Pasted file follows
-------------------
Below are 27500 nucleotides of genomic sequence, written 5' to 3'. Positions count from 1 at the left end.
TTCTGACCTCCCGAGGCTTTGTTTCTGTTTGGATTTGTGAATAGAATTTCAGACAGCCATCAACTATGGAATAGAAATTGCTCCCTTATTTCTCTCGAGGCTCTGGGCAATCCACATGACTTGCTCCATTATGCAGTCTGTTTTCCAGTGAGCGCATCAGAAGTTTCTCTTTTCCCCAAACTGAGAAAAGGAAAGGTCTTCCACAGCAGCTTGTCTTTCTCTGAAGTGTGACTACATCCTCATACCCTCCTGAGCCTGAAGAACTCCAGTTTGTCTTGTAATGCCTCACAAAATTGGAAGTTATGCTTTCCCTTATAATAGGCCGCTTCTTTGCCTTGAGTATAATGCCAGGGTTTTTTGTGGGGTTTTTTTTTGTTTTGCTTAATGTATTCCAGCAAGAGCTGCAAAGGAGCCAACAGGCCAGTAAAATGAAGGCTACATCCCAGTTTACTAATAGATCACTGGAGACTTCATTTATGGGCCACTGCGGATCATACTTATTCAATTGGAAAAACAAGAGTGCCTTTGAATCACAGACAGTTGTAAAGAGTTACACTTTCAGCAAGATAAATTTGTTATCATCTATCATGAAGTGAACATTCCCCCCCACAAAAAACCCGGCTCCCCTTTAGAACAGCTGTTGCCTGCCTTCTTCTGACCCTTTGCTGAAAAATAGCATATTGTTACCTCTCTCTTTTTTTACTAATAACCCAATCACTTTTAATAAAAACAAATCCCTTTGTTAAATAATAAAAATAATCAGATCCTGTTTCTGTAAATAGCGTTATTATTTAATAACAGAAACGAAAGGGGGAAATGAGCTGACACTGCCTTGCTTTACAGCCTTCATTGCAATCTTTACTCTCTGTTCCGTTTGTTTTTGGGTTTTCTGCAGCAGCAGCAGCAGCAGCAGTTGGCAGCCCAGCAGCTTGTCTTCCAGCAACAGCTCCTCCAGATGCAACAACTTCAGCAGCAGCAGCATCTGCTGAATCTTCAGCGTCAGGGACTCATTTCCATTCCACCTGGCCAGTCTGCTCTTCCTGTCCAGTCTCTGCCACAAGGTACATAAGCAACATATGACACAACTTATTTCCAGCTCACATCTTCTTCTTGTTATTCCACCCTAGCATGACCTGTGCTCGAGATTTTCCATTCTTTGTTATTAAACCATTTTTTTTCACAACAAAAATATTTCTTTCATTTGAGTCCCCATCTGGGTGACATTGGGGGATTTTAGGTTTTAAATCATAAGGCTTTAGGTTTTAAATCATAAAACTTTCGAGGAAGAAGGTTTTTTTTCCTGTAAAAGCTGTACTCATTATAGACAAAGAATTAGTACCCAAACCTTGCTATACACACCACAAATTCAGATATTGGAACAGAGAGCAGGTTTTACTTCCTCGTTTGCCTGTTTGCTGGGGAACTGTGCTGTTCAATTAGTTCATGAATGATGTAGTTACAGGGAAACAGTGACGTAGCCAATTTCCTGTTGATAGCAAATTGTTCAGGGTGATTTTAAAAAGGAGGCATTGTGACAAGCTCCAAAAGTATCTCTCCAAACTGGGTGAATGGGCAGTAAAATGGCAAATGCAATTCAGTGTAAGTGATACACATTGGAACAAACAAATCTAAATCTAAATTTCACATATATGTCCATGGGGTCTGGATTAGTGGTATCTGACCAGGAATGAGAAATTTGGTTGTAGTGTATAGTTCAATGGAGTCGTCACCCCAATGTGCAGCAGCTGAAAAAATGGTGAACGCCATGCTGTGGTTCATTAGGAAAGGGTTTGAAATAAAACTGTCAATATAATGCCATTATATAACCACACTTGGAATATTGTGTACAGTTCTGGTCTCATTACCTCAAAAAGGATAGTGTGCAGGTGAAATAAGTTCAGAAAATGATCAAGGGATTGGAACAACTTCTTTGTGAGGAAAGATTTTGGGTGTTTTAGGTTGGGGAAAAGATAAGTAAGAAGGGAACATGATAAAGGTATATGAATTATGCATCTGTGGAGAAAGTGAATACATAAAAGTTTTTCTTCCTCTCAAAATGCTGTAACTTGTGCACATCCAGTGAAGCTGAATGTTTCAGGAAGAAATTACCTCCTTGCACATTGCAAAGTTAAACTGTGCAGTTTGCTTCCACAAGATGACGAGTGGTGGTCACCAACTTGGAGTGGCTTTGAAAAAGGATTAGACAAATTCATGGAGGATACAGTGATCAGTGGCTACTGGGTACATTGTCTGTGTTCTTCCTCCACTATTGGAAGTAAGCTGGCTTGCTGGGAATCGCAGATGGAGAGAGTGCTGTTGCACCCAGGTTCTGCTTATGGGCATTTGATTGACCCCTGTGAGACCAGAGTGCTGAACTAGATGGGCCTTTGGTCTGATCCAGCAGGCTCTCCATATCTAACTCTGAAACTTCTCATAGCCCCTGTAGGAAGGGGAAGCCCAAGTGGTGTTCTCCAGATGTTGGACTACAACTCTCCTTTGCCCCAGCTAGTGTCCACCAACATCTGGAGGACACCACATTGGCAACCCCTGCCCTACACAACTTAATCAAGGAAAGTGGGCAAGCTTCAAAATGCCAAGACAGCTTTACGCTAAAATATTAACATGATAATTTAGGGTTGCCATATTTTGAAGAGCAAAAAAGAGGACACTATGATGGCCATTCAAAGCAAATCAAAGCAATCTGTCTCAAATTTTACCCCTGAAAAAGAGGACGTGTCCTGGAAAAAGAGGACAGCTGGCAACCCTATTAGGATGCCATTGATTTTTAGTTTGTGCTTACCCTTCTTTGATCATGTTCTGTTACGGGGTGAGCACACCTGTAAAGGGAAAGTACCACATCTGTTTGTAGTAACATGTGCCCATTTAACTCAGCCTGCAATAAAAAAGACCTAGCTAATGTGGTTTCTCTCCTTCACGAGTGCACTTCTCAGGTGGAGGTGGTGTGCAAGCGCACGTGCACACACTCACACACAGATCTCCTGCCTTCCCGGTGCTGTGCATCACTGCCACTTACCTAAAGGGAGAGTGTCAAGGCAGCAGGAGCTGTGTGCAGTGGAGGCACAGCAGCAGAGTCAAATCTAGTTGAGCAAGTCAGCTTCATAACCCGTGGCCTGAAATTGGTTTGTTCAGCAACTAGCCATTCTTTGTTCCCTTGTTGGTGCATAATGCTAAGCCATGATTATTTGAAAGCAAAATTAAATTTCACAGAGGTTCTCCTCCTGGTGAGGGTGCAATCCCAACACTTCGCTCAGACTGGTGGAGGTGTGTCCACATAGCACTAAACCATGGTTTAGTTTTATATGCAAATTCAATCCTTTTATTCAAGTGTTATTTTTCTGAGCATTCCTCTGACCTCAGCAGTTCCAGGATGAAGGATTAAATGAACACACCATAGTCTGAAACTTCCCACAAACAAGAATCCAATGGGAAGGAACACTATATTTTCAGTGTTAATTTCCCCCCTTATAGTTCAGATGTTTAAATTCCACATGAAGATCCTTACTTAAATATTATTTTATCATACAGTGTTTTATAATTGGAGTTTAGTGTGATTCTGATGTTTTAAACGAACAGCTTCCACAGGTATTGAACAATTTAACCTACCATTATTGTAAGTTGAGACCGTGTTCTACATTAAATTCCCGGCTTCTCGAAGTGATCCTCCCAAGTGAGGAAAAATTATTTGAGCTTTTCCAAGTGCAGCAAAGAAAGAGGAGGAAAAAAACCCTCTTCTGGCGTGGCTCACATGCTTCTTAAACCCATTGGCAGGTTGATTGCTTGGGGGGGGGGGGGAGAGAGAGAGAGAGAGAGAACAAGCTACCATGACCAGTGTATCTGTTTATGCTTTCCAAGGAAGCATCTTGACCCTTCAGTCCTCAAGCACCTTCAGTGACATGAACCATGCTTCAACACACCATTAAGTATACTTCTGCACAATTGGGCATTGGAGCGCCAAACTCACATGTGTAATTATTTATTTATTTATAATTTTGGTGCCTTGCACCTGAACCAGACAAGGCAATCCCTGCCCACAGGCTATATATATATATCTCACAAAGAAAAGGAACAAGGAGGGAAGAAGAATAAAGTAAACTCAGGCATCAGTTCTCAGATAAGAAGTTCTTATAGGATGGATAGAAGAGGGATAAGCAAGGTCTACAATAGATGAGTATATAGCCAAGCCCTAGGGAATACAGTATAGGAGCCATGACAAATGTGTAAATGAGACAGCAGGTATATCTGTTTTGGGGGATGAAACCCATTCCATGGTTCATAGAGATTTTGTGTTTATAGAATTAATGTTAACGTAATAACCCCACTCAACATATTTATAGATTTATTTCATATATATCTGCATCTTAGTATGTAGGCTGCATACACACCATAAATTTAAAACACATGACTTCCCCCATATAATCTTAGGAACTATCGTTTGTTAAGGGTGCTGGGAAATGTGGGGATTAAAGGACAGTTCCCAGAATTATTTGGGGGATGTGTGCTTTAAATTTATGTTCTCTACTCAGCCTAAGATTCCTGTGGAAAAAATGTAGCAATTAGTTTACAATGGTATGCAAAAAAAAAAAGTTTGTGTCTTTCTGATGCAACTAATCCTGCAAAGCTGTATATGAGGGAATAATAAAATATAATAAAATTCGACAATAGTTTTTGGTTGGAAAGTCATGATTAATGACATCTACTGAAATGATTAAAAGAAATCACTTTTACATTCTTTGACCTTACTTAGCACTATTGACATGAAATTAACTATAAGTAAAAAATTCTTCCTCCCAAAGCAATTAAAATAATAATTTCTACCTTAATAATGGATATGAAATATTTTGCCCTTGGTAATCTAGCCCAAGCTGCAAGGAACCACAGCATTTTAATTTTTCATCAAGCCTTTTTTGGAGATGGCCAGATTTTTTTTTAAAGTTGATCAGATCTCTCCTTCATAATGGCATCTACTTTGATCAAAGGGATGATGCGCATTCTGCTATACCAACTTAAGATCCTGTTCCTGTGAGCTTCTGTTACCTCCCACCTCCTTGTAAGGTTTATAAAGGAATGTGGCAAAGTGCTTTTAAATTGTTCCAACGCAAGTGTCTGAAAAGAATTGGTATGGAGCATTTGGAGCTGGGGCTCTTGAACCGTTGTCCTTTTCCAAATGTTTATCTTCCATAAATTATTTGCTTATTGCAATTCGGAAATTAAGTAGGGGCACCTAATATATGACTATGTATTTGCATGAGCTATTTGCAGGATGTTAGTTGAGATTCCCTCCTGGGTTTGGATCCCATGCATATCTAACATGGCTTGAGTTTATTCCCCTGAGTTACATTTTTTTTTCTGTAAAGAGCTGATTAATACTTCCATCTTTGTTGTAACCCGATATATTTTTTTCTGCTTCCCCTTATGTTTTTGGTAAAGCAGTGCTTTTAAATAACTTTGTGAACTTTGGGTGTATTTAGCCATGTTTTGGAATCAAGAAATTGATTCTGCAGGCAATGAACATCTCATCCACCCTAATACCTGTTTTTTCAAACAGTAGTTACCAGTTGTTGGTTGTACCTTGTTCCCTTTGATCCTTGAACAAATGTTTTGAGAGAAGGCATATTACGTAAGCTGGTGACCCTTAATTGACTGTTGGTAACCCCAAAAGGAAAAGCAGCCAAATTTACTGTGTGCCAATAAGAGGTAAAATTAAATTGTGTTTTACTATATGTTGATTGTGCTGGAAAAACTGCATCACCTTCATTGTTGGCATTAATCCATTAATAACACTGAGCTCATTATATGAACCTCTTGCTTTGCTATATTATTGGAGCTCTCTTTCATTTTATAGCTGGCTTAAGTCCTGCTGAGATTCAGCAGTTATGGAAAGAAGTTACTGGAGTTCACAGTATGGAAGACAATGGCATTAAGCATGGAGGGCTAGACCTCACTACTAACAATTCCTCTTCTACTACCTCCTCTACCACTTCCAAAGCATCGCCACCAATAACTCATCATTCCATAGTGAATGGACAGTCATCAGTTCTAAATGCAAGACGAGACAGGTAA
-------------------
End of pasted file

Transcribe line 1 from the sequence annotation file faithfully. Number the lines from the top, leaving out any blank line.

Below are 27500 nucleotides of genomic sequence, written 5' to 3'. Positions count from 1 at the left end.